If you take your headphones with you on the go, it can be crucial to ensure that they’re ready for you to use all day long. Active noise cancellation requires a decent amount of battery power. Be sure that the headphones you choose will have a battery life that’s suitable for your goals and lifestyle.


Q. How much do noise-cancelling headphones under $100 cost?

Noise-cancelling technology can be expensive. While all the noise-cancelling headphones on this list cost under $100, they still run the gamut in terms of price. The cheapest cost about $30, while the most expensive come close to $100.

Q. Do noise-cancelling headphones hurt your ears?

All audio devices can hurt your ears, and noise-cancelling headphones are no different. Generally, noise-cancelling headphones don’t hurt your ears more than regular headphones. However, just make sure not to turn them up for too long. Some folks do find ANC technology grating after hours. However, this comes down to personal preference.

Q. Do noise-cancelling headphones block all sound?

No, noise-cancelling headphones block all sound, but some do a better job than others. Most noise-cancelling headphones under $100 do a good job with blocking constant room noises, such as a bus engine, or consistent car traffic from a freeway but do less well with intermittent noise.

Q. Can you sleep with noise-cancelling headphones?

While you could sleep with noise-cancelling headphones, most of them on this list are too large to be comfortable while sleeping. Most people looking for noise-cancelling headphones for sleep will want to look for earpods that will nicely fit inside your ears.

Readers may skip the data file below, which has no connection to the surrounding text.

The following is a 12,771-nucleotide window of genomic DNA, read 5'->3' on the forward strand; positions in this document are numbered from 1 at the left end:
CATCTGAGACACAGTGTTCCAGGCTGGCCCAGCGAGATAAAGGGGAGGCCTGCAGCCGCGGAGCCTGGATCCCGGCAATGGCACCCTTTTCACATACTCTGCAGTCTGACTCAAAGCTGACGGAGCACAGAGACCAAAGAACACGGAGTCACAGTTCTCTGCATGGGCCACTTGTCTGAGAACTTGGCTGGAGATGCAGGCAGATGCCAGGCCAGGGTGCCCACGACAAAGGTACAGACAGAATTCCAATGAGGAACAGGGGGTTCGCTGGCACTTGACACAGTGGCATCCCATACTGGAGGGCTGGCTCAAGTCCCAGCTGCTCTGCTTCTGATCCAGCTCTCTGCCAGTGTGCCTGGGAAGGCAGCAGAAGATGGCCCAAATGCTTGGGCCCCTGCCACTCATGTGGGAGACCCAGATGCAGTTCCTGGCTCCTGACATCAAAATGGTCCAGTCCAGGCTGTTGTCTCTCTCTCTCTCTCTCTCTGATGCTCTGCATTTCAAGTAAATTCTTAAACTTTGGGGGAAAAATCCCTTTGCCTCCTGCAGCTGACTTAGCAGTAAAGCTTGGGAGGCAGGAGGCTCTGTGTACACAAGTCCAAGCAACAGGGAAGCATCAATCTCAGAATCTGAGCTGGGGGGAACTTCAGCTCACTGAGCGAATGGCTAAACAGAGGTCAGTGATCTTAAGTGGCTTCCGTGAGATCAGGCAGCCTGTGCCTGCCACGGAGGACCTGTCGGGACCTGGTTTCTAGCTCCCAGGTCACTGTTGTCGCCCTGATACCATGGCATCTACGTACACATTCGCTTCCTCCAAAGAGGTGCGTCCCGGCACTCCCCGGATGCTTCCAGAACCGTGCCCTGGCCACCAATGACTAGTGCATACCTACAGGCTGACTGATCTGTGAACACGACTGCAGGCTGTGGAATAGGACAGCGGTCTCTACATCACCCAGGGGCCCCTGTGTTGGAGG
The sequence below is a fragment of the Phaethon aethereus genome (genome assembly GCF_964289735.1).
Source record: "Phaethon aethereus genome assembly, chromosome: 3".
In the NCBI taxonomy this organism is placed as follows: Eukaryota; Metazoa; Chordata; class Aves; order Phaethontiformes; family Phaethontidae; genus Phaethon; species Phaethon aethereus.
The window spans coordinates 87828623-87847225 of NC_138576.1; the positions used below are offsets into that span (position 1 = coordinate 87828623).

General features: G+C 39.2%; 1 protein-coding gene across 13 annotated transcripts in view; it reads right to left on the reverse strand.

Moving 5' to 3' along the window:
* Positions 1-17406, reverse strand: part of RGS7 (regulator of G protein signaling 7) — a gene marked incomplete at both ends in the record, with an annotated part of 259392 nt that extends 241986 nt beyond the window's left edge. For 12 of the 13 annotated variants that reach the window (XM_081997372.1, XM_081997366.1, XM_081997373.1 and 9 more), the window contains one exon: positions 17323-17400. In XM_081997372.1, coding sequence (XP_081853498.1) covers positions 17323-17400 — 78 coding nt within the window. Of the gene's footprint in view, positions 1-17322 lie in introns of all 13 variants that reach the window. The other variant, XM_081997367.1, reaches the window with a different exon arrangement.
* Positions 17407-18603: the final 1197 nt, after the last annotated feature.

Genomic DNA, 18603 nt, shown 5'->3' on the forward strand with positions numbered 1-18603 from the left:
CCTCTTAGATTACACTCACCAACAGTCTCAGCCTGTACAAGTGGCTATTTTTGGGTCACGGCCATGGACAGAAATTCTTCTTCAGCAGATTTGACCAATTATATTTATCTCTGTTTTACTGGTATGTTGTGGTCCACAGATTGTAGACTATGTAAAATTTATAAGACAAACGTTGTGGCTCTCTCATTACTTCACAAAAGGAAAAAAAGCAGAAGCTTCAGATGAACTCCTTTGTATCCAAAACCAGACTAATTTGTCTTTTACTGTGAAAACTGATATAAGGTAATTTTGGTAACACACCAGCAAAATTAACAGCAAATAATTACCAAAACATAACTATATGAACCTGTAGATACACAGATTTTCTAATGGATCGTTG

Q. Does noise-cancelling headphones affect sound quality?

Since noise-cancelling technology cancels noise using a phase-inversion of incoming sound, the slight hiss it makes can interfere with some parts of your music’s sound quality. However, this varies between models and bothers some people more than others. 

Final Thoughts

For under $100 you can still get an excellent set of noise-cancelling headphones. The best come with powerful feature sets, slim design that will look great when worn around town, and offer vibrant sound even while they deaden external interference. For a budget pair that will cut down on sonic interference on the subway but won’t cost so much, you’ll worry every time you throw them in your backpack, check out the Sony MDRZX110NC. If you lead an active lifestyle, but you want to find that moment of zen on your trail running circuit, check out the EarFun® Air Pro Hybrid, which features a deep feature set, good sound, and great ANC for such an affordable and small device. If you want it all, however, you can’t go wrong with our best overall pick, the Soundcore by Anker Life Q30, a dynamic, feature-rich headphone set that’s chock full of power. 

This post was created by a non-news editorial team at Recurrent Media, Futurism’s owner. Futurism may receive a portion of sales on products linked within this post.